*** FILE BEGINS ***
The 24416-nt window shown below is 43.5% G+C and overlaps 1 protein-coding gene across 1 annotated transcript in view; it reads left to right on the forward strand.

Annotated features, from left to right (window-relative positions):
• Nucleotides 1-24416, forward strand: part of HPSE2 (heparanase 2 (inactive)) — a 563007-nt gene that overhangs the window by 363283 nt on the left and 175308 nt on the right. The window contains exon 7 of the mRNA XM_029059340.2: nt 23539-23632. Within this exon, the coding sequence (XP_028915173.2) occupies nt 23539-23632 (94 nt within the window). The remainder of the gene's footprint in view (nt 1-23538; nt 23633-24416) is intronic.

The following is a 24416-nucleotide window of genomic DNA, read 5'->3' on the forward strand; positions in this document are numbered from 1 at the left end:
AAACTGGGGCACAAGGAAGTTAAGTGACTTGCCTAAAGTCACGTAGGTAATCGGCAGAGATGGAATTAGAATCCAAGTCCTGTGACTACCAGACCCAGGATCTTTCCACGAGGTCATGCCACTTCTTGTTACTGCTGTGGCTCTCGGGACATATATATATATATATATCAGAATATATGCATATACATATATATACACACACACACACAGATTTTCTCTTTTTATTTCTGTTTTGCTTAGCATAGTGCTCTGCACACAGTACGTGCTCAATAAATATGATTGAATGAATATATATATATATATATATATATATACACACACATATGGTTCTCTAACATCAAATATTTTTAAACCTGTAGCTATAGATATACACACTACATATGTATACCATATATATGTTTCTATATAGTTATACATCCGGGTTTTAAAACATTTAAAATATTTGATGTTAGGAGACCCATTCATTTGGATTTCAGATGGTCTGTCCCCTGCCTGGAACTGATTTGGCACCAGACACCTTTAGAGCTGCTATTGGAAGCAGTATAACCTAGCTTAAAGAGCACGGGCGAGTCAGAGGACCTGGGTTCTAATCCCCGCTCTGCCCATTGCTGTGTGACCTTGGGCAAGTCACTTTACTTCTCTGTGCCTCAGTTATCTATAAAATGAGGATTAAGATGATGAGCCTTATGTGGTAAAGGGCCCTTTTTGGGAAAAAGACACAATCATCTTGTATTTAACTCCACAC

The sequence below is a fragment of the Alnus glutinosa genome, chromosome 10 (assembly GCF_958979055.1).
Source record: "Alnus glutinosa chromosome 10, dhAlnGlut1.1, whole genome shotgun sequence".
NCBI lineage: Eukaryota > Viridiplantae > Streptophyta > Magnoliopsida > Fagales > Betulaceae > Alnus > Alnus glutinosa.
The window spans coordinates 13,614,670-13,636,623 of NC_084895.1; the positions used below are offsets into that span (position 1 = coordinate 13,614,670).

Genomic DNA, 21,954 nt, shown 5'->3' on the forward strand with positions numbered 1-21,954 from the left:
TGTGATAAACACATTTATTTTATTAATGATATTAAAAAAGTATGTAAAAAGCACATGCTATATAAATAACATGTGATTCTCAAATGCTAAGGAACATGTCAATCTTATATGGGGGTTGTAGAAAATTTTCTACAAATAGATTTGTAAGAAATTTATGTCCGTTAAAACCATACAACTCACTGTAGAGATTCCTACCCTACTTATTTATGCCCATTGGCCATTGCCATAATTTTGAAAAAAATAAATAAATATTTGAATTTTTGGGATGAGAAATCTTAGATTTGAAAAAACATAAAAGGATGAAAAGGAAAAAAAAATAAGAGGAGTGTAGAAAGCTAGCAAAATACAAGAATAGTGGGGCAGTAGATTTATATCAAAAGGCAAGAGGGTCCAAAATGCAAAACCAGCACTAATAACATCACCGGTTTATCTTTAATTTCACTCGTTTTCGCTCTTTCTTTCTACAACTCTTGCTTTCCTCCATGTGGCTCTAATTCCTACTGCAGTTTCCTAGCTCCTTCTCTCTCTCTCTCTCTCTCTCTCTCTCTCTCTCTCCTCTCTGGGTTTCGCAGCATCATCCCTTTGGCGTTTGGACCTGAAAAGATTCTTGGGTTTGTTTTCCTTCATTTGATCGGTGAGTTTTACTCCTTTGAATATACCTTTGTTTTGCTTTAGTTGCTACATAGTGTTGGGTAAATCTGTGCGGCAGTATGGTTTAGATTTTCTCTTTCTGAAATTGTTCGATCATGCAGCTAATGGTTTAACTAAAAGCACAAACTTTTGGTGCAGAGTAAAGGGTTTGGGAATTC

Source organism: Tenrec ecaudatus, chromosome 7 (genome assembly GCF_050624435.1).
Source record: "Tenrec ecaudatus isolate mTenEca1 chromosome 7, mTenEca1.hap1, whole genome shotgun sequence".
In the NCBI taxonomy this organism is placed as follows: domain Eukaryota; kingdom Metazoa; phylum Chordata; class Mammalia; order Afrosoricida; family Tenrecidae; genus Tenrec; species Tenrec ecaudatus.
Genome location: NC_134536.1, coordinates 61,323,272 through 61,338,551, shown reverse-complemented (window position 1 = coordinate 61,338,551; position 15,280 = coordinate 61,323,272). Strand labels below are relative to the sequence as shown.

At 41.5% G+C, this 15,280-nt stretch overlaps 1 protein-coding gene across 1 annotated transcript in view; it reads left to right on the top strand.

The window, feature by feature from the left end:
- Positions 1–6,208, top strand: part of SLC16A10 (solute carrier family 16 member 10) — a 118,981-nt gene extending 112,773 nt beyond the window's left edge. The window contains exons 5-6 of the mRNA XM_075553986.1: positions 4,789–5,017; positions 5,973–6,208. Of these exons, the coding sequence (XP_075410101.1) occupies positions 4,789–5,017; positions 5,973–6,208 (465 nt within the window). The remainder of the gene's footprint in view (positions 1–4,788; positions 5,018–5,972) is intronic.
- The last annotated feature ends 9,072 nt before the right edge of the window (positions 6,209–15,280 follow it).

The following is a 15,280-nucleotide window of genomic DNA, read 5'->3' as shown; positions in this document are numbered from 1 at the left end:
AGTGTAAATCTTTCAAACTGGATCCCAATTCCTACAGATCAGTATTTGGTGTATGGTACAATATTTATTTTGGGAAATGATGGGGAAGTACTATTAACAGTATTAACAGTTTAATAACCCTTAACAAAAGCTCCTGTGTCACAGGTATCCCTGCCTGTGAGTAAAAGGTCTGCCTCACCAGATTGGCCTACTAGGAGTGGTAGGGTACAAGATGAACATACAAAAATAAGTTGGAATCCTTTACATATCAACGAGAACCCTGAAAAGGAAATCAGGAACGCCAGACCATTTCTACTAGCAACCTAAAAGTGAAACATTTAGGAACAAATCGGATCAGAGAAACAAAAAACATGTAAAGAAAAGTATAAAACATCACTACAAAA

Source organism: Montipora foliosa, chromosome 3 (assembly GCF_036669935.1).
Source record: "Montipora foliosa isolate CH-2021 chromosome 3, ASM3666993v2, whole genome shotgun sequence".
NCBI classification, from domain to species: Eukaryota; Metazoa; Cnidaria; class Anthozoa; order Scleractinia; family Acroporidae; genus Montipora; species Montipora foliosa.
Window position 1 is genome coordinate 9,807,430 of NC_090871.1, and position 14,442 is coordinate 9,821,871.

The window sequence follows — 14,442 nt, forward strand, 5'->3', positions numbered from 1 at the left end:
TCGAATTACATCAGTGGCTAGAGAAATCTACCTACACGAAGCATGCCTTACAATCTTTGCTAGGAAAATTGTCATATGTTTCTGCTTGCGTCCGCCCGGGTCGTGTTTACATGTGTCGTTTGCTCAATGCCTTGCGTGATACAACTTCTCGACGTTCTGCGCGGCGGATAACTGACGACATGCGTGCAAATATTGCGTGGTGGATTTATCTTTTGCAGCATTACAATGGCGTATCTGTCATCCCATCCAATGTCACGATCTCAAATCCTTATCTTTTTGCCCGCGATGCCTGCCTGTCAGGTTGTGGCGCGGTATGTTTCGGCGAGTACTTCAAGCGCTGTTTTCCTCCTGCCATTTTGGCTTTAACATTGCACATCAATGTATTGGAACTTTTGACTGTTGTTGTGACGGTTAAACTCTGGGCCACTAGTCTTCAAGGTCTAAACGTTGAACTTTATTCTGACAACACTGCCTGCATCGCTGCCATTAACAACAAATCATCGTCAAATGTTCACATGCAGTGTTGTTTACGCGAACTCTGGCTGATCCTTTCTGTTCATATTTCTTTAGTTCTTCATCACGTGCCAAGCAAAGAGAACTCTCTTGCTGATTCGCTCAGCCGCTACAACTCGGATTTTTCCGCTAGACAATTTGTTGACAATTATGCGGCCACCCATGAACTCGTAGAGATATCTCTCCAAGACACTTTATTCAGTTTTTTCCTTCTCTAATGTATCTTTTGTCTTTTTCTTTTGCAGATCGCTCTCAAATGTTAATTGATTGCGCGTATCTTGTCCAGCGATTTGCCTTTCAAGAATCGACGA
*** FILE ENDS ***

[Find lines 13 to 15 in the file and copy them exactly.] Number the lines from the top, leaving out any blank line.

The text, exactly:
Source record: "Tenrec ecaudatus isolate mTenEca1 chromosome 7, mTenEca1.hap1, whole genome shotgun sequence".
In the NCBI taxonomy this organism is placed as follows: domain Eukaryota; kingdom Metazoa; phylum Chordata; class Mammalia; order Afrosoricida; family Tenrecidae; genus Tenrec; species Tenrec ecaudatus.
Genome location: NC_134536.1, coordinates 61,323,272 through 61,338,551, shown reverse-complemented (window position 1 = coordinate 61,338,551; position 15,280 = coordinate 61,323,272). Strand labels below are relative to the sequence as shown.